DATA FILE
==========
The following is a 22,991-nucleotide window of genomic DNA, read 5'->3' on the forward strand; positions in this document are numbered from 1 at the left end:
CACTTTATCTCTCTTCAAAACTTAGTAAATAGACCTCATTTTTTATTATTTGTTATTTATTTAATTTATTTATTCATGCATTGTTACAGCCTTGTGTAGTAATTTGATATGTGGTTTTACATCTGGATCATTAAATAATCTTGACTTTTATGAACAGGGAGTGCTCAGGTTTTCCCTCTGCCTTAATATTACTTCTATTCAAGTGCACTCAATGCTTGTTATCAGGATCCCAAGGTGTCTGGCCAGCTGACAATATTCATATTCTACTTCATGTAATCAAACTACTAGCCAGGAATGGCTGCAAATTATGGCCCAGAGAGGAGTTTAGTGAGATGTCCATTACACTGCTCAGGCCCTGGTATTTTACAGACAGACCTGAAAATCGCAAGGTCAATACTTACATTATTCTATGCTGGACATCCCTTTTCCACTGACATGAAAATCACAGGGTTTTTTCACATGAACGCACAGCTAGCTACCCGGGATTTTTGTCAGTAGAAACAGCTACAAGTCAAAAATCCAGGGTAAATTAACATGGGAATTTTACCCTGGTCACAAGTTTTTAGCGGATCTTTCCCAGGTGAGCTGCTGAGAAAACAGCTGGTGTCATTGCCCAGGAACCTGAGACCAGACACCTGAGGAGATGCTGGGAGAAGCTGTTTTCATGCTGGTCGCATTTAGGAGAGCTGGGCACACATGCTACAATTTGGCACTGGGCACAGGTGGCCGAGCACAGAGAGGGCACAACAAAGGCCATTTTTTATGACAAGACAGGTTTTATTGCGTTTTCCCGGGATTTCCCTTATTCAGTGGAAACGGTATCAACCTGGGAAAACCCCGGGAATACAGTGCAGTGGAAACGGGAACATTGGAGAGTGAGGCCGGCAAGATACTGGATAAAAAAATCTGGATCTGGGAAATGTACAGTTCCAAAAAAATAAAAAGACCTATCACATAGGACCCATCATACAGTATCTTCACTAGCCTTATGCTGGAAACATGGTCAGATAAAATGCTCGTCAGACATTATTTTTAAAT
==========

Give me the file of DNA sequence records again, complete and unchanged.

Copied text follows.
The following is a 22,991-nucleotide window of genomic DNA, read 5'->3' on the forward strand; positions in this document are numbered from 1 at the left end:
CACTTTATCTCTCTTCAAAACTTAGTAAATAGACCTCATTTTTTATTATTTGTTATTTATTTAATTTATTTATTCATGCATTGTTACAGCCTTGTGTAGTAATTTGATATGTGGTTTTACATCTGGATCATTAAATAATCTTGACTTTTATGAACAGGGAGTGCTCAGGTTTTCCCTCTGCCTTAATATTACTTCTATTCAAGTGCACTCAATGCTTGTTATCAGGATCCCAAGGTGTCTGGCCAGCTGACAATATTCATATTCTACTTCATGTAATCAAACTACTAGCCAGGAATGGCTGCAAATTATGGCCCAGAGAGGAGTTTAGTGAGATGTCCATTACACTGCTCAGGCCCTGGTATTTTACAGACAGACCTGAAAATCGCAAGGTCAATACTTACATTATTCTATGCTGGACATCCCTTTTCCACTGACATGAAAATCACAGGGTTTTTTCACATGAACGCACAGCTAGCTACCCGGGATTTTTGTCAGTAGAAACAGCTACAAGTCAAAAATCCAGGGTAAATTAACATGGGAATTTTACCCTGGTCACAAGTTTTTAGCGGATCTTTCCCAGGTGAGCTGCTGAGAAAACAGCTGGTGTCATTGCCCAGGAACCTGAGACCAGACACCTGAGGAGATGCTGGGAGAAGCTGTTTTCATGCTGGTCGCATTTAGGAGAGCTGGGCACACATGCTACAATTTGGCACTGGGCACAGGTGGCCGAGCACAGAGAGGGCACAACAAAGGCCATTTTTTATGACAAGACAGGTTTTATTGCGTTTTCCCGGGATTTCCCTTATTCAGTGGAAACGGTATCAACCTGGGAAAACCCCGGGAATACAGTGCAGTGGAAACGGGAACATTGGAGAGTGAGGCCGGCAAGATACTGGATAAAAAAATCTGGATCTGGGAAATGTACAGTTCCAAAAAAATAAAAAGACCTATCACATAGGACCCATCATACAGTATCTTCACTAGCCTTATGCTGGAAACATGGTCAGATAAAATGCTCGTCAGACATTATTTTTAAAT